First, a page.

For the first time in a very long time, Michigan will have a new face at the running back coach position. However, this "new" face also has some familiarity to it as well. Continuing with the "homecoming" theme that Michigan coach Jim Harbaugh has brought with him to Ann Arbor, former Wolverine running back Tyrone Wheatley has also returned to coach the position that put his name on the map during his time with the program.
With that being said, don't tell Wheatley that. For his mind is elsewhere right now.
"Haven't really thought about (coming back to Michigan) to be honest," Wheatley told reporters on Tuesday evening. "My focus is the Big Ten Championship, National Championship and 2,000-yard rushers. I've been the type of person, once I've left here, I've left here. I was on to better things that this place had catapulted me on to do, that's where my mindset was. But now I'm back here for a totally different reason. I'm a coach now."
Feeling like an "artist with a blank canvas" in his own words, Wheatley has a lot of talent to work with.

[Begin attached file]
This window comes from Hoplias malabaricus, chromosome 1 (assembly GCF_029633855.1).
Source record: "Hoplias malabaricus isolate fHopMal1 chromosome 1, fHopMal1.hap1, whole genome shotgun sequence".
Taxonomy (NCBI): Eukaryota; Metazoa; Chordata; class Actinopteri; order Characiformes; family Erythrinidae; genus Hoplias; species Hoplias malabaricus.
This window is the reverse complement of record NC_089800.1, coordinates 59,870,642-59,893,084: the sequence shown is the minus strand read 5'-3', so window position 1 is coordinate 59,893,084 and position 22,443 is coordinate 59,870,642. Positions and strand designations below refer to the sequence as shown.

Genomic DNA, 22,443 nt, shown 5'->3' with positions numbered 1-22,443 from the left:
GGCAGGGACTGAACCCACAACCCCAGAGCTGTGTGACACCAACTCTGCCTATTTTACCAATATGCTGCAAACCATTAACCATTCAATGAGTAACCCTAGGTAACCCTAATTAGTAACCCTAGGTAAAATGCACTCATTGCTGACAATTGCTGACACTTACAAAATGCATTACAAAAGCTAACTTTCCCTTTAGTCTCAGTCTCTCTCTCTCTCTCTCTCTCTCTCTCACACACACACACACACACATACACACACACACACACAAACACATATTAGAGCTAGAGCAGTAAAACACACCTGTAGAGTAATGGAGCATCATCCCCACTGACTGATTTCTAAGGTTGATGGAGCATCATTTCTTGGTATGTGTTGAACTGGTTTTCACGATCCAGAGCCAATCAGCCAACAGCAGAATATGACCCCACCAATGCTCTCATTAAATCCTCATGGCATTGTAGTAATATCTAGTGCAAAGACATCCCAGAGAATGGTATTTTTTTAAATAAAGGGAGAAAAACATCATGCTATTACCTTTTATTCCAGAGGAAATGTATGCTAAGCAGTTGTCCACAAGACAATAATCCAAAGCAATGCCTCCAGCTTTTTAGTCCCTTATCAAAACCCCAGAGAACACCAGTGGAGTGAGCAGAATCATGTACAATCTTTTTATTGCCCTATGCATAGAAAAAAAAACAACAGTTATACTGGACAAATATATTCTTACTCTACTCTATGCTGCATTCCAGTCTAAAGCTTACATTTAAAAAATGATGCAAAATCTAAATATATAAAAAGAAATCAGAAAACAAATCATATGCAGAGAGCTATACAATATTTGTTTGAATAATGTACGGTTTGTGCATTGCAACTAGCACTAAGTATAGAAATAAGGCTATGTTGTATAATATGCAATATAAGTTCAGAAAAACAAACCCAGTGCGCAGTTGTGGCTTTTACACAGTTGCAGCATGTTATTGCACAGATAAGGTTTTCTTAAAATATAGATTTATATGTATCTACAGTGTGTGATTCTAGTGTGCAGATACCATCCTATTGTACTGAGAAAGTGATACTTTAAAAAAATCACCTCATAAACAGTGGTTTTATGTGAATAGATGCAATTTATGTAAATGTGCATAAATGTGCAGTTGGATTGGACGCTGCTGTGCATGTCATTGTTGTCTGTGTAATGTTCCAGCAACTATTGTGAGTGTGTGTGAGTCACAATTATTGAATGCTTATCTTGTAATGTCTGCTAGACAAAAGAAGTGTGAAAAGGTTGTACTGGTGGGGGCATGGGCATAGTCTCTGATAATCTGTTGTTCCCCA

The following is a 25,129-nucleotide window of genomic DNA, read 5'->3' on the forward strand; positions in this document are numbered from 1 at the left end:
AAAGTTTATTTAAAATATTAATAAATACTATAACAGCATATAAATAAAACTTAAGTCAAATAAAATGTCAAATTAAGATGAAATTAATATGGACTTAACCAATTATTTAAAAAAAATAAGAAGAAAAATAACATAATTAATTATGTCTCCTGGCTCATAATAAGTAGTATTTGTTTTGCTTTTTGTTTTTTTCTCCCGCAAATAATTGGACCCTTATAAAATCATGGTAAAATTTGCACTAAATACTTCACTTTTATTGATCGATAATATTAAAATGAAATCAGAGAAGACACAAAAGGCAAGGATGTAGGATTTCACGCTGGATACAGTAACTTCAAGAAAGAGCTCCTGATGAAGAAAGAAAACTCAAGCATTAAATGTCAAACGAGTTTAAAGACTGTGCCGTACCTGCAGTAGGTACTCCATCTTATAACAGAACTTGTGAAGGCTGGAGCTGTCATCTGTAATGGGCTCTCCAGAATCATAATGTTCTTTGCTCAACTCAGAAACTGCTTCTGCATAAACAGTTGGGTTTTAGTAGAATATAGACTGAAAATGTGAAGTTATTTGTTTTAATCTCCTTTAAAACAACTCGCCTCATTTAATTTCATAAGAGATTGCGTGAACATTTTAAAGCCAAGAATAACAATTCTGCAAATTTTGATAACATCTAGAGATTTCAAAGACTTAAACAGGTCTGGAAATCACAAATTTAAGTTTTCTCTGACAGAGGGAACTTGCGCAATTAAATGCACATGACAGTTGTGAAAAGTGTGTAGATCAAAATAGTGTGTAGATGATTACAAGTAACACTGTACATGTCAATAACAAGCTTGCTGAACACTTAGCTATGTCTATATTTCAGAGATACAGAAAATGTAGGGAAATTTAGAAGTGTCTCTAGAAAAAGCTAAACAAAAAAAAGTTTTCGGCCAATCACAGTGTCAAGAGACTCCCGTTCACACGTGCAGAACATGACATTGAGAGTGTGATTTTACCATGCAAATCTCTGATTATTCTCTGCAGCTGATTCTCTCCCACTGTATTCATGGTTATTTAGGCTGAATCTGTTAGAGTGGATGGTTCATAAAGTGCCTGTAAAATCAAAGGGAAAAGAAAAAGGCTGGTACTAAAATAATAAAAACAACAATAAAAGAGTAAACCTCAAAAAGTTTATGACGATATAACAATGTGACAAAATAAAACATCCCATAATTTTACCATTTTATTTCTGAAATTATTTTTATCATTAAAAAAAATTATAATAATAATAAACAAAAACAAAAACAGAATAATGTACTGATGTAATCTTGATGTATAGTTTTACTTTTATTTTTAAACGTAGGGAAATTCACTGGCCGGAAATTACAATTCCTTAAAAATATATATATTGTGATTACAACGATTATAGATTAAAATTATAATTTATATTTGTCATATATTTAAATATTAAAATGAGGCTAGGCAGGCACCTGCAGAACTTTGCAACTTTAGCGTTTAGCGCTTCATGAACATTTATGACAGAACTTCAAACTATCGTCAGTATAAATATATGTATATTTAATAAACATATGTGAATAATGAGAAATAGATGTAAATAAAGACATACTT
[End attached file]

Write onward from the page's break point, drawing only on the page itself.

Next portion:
One piece in particular is the addition of USC transfer Ty Isaac. Unable to play last season due to NCAA transfer rules, he will be immediately thrown into the mix after his redshirt season.
"I don't think it's Ty Isaac being different," Wheatley said. "He's a guy who brings a different aspect to the game. He has great feet, good vision. He's a smooth runner but I wouldn't say he's any different than any other guy."
It's no secret that the running backs Michigan has on roster vary in size. Though the smaller running backs might not be at a disadvantage as of right now, Wheatley admits having size does help but still wants to see how his players will fit into their own.
"It's still the early phases so everyone still has to prove who they are and what they are," Wheatley said. "I don't want to put the cart before the horse right now but size does help."
In terms of his artistry, Wheatley said that if he were painting a house with his "blank canvas" he would only have one brick painted. Despite the obvious growing pains, he's excited to get to work.
"They're a talented bunch and I don't think they understand who they are and what they can be at the end," Wheatley said. "It's a lot to work with and I am excited to work with those guys. Right now, we're just starting to scratch the surface. We're trying to learn how to run the ball, what to look for in the blocking schemes and that nature. We're in the infantry stages of this right now."